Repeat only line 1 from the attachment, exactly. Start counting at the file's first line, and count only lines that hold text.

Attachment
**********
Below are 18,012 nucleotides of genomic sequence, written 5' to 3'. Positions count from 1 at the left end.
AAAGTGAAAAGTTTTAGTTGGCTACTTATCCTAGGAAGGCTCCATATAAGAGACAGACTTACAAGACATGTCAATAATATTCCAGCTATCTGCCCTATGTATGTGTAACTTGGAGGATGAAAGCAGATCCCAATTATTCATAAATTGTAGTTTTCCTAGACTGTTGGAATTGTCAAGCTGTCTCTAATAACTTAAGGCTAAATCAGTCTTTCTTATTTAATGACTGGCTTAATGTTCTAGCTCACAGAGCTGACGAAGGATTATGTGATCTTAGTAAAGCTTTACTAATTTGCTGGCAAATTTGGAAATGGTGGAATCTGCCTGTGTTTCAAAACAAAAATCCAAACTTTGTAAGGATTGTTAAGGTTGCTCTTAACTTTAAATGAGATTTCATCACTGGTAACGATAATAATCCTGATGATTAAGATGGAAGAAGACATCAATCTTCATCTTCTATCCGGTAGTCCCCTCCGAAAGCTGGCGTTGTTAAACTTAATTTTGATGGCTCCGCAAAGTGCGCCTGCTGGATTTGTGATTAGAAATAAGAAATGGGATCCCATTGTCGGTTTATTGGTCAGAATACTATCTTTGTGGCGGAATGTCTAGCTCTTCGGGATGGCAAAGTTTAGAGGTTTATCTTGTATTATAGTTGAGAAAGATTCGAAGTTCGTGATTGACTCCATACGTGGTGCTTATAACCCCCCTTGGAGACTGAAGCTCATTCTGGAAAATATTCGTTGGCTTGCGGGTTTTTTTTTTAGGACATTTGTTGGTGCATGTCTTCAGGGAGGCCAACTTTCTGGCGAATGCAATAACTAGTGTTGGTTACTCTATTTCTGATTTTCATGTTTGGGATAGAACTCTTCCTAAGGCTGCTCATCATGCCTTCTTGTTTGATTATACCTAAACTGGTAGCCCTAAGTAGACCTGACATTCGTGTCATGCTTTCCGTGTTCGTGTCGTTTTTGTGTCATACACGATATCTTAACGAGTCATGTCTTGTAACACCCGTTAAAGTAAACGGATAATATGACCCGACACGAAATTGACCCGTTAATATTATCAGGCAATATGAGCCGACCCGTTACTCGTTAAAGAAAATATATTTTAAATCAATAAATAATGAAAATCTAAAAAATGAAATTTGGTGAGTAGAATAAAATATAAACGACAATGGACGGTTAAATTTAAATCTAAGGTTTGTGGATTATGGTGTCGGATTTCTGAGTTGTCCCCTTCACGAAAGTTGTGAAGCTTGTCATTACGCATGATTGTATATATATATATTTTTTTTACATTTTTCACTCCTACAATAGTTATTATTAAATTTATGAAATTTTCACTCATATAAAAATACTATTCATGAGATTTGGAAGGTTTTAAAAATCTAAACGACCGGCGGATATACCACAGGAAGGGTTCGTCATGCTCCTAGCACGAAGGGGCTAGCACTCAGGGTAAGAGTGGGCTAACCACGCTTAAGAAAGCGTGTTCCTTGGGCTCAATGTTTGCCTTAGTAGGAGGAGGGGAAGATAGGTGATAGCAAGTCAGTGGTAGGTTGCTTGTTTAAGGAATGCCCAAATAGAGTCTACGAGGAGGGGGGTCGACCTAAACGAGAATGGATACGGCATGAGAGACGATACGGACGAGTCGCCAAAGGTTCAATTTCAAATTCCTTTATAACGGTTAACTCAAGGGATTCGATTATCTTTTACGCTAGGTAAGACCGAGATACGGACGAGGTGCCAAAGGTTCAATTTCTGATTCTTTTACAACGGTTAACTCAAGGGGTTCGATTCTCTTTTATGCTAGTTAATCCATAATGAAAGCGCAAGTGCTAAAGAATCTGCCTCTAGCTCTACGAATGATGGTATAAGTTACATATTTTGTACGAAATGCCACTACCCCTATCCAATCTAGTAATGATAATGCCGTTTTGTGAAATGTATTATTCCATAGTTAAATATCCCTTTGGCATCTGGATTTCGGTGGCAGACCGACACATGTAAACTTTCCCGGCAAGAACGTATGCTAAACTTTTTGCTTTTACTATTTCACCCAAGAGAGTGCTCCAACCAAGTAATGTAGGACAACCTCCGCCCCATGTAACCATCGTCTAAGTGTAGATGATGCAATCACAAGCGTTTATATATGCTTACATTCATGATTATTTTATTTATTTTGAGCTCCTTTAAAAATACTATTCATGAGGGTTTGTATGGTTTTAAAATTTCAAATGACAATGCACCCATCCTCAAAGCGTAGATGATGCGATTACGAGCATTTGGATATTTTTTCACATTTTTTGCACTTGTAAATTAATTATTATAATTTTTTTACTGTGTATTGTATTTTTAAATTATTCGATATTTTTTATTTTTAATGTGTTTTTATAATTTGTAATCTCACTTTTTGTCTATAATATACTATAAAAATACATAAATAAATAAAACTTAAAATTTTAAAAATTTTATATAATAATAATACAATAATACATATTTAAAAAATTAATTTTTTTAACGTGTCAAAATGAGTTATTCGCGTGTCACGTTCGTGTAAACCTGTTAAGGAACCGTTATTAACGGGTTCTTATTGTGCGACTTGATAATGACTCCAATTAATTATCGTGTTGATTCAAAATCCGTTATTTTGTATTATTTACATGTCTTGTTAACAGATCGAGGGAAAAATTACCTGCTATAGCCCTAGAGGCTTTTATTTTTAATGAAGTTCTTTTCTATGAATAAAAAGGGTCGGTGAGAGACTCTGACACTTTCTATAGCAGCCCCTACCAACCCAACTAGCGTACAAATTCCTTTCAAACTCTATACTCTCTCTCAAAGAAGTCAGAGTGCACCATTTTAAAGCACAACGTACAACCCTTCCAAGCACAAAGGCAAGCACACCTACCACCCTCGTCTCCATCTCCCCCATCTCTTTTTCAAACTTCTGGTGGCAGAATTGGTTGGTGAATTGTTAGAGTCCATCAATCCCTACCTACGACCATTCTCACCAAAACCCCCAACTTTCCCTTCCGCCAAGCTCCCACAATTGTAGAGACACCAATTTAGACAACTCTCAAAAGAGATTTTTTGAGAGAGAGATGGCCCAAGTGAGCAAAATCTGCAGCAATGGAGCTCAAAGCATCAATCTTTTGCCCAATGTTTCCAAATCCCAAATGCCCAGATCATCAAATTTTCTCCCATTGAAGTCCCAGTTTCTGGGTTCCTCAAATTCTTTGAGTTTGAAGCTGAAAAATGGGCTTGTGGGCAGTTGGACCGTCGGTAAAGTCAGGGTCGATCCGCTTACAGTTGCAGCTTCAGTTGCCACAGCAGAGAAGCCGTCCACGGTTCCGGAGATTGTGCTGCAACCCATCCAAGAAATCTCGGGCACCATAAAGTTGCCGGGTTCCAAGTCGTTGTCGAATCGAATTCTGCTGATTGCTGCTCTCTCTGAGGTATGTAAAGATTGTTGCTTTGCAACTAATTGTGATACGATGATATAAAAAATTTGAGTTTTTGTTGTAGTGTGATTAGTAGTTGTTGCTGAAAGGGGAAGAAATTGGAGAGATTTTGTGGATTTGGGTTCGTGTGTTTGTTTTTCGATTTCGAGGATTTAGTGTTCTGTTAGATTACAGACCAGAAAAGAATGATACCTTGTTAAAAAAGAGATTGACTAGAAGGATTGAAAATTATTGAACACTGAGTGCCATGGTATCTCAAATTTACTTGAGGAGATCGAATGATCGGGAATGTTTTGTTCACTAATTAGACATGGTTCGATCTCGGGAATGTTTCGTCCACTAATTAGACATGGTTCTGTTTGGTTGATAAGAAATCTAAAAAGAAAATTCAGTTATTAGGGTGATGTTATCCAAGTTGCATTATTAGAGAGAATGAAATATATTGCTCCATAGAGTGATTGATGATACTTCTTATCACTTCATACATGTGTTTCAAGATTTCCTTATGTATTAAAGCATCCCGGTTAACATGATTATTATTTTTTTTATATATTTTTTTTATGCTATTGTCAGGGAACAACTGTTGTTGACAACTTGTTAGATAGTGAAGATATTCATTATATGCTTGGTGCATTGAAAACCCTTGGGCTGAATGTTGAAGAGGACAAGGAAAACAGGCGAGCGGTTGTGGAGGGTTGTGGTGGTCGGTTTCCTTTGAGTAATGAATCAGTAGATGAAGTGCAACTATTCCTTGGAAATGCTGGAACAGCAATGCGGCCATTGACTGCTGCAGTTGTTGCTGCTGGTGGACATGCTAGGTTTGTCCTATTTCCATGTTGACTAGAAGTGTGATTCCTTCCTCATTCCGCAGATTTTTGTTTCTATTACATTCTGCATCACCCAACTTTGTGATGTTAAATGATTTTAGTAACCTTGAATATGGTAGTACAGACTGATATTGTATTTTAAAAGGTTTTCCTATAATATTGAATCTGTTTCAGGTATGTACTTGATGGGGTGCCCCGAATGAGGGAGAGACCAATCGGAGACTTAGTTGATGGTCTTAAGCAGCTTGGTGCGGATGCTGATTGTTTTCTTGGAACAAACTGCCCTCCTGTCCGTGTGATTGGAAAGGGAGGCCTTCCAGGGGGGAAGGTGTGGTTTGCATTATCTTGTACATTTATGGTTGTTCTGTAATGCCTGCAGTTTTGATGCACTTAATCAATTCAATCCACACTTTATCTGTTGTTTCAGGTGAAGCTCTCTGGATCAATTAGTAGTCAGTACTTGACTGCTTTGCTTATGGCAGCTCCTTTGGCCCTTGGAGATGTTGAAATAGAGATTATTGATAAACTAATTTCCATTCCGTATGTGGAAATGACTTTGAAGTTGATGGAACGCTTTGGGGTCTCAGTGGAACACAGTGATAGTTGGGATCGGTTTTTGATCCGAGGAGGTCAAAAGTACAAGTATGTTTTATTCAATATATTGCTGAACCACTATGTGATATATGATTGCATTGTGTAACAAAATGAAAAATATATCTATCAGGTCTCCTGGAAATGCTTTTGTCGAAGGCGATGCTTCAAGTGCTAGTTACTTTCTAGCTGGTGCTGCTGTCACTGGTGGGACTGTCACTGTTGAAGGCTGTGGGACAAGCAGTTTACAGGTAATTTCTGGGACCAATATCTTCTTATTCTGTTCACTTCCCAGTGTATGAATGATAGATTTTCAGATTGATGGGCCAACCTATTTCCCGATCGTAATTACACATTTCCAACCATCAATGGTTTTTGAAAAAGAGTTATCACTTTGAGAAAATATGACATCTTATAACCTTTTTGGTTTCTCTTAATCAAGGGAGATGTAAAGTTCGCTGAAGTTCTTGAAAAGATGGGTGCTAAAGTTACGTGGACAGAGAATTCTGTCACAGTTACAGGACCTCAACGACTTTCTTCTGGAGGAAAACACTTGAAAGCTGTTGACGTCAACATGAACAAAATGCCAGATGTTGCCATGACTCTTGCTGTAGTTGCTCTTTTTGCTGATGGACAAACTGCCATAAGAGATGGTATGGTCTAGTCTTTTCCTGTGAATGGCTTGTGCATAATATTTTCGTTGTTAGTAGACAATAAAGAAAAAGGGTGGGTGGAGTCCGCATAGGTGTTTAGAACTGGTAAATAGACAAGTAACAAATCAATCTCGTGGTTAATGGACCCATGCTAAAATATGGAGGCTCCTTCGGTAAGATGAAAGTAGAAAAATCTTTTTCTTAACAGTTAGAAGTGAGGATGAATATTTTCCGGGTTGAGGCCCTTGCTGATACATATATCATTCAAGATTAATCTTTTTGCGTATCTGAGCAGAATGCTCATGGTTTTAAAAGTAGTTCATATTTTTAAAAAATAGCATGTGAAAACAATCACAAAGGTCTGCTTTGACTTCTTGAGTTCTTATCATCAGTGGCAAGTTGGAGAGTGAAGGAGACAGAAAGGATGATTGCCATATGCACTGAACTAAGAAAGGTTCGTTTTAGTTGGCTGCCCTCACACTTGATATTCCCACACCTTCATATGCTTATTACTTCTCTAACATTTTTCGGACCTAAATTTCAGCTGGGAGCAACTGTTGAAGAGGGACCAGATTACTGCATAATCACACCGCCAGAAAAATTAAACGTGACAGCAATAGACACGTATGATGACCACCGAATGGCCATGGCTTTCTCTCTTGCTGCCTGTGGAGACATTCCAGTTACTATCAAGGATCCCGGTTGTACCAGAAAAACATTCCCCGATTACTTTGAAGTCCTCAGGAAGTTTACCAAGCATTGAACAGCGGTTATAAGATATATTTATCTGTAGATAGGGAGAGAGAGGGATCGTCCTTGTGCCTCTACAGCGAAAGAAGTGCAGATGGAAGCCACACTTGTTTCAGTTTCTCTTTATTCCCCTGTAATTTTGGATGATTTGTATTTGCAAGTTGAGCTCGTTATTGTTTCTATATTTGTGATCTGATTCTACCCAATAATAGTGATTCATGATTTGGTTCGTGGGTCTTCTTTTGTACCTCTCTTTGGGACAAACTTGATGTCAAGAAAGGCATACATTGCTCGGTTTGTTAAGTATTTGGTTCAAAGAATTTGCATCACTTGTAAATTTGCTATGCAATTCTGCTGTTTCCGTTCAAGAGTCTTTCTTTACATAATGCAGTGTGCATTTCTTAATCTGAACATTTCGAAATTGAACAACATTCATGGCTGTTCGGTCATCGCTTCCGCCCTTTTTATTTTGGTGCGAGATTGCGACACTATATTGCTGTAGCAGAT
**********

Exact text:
Below are 18,012 nucleotides of genomic sequence, written 5' to 3'. Positions count from 1 at the left end.